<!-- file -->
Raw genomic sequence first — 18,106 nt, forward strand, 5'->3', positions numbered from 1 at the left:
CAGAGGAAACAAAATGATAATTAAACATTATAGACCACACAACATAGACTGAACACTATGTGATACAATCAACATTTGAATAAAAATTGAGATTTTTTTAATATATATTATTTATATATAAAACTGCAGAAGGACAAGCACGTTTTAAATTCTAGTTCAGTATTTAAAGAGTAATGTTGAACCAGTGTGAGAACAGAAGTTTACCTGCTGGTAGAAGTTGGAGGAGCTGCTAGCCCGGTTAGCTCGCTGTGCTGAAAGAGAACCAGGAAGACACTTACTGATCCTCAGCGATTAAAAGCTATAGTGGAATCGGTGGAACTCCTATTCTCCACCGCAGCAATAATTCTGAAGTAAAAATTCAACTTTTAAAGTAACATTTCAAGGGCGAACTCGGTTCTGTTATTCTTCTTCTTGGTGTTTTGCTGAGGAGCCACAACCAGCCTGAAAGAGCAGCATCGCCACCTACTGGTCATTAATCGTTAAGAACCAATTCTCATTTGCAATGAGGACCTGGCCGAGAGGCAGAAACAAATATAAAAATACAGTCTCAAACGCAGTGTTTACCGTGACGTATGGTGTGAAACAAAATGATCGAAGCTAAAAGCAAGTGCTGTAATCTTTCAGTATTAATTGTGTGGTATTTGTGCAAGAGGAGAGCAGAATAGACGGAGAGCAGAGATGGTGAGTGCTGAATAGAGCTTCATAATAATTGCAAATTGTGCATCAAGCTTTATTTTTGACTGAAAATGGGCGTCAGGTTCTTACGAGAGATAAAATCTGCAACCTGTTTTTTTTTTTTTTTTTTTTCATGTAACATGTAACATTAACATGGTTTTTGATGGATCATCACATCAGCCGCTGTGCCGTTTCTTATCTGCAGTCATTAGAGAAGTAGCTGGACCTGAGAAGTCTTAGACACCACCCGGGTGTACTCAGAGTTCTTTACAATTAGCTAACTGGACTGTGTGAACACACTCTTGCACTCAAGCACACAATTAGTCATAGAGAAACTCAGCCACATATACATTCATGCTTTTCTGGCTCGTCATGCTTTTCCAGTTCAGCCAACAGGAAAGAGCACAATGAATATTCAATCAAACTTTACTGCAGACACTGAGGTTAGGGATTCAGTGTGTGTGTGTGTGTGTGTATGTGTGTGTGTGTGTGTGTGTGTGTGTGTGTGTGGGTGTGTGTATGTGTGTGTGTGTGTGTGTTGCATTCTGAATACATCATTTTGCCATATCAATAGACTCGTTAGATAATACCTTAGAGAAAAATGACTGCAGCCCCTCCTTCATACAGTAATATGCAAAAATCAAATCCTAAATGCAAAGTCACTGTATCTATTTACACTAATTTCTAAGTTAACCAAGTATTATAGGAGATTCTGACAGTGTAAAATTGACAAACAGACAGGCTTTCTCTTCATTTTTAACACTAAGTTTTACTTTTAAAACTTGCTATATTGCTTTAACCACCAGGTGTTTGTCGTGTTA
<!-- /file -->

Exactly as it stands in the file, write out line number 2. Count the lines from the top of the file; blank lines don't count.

CAGAGGAAACAAAATGATAATTAAACATTATAGACCACACAACATAGACTGAACACTATGTGATACAATCAACATTTGAATAAAAATTGAGATTTTTTTAATATATATTATTTATATATAAAACTGCAGAAGGACAAGCACGTTTTAAATTCTAGTTCAGTATTTAAAGAGTAATGTTGAACCAGTGTGAGAACAGAAGTTTACCTGCTGGTAGAAGTTGGAGGAGCTGCTAGCCCGGTTAGCTCGCTGTGCTGAAAGAGAACCAGGAAGACACTTACTGATCCTCAGCGATTAAAAGCTATAGTGGAATCGGTGGAACTCCTATTCTCCACCGCAGCAATAATTCTGAAGTAAAAATTCAACTTTTAAAGTAACATTTCAAGGGCGAACTCGGTTCTGTTATTCTTCTTCTTGGTGTTTTGCTGAGGAGCCACAACCAGCCTGAAAGAGCAGCATCGCCACCTACTGGTCATTAATCGTTAAGAACCAATTCTCATTTGCAATGAGGACCTGGCCGAGAGGCAGAAACAAATATAAAAATACAGTCTCAAACGCAGTGTTTACCGTGACGTATGGTGTGAAACAAAATGATCGAAGCTAAAAGCAAGTGCTGTAATCTTTCAGTATTAATTGTGTGGTATTTGTGCAAGAGGAGAGCAGAATAGACGGAGAGCAGAGATGGTGAGTGCTGAATAGAGCTTCATAATAATTGCAAATTGTGCATCAAGCTTTATTTTTGACTGAAAATGGGCGTCAGGTTCTTACGAGAGATAAAATCTGCAACCTGTTTTTTTTTTTTTTTTTTTTCATGTAACATGTAACATTAACATGGTTTTTGATGGATCATCACATCAGCCGCTGTGCCGTTTCTTATCTGCAGTCATTAGAGAAGTAGCTGGACCTGAGAAGTCTTAGACACCACCCGGGTGTACTCAGAGTTCTTTACAATTAGCTAACTGGACTGTGTGAACACACTCTTGCACTCAAGCACACAATTAGTCATAGAGAAACTCAGCCACATATACATTCATGCTTTTCTGGCTCGTCATGCTTTTCCAGTTCAGCCAACAGGAAAGAGCACAATGAATATTCAATCAAACTTTACTGCAGACACTGAGGTTAGGGATTCAGTGTGTGTGTGTGTGTGTGTATGTGTGTGTGTGTGTGTGTGTGTGTGTGTGTGTGGGTGTGTGTATGTGTGTGTGTGTGTGTGTTGCATTCTGAATACATCATTTTGCCATATCAATAGACTCGTTAGATAATACCTTAGAGAAAAATGACTGCAGCCCCTCCTTCATACAGTAATATGCAAAAATCAAATCCTAAATGCAAAGTCACTGTATCTATTTACACTAATTTCTAAGTTAACCAAGTATTATAGGAGATTCTGACAGTGTAAAATTGACAAACAGACAGGCTTTCTCTTCATTTTTAACACTAAGTTTTACTTTTAAAACTTGCTATATTGCTTTAACCACCAGGTGTTTGTCGTGTTA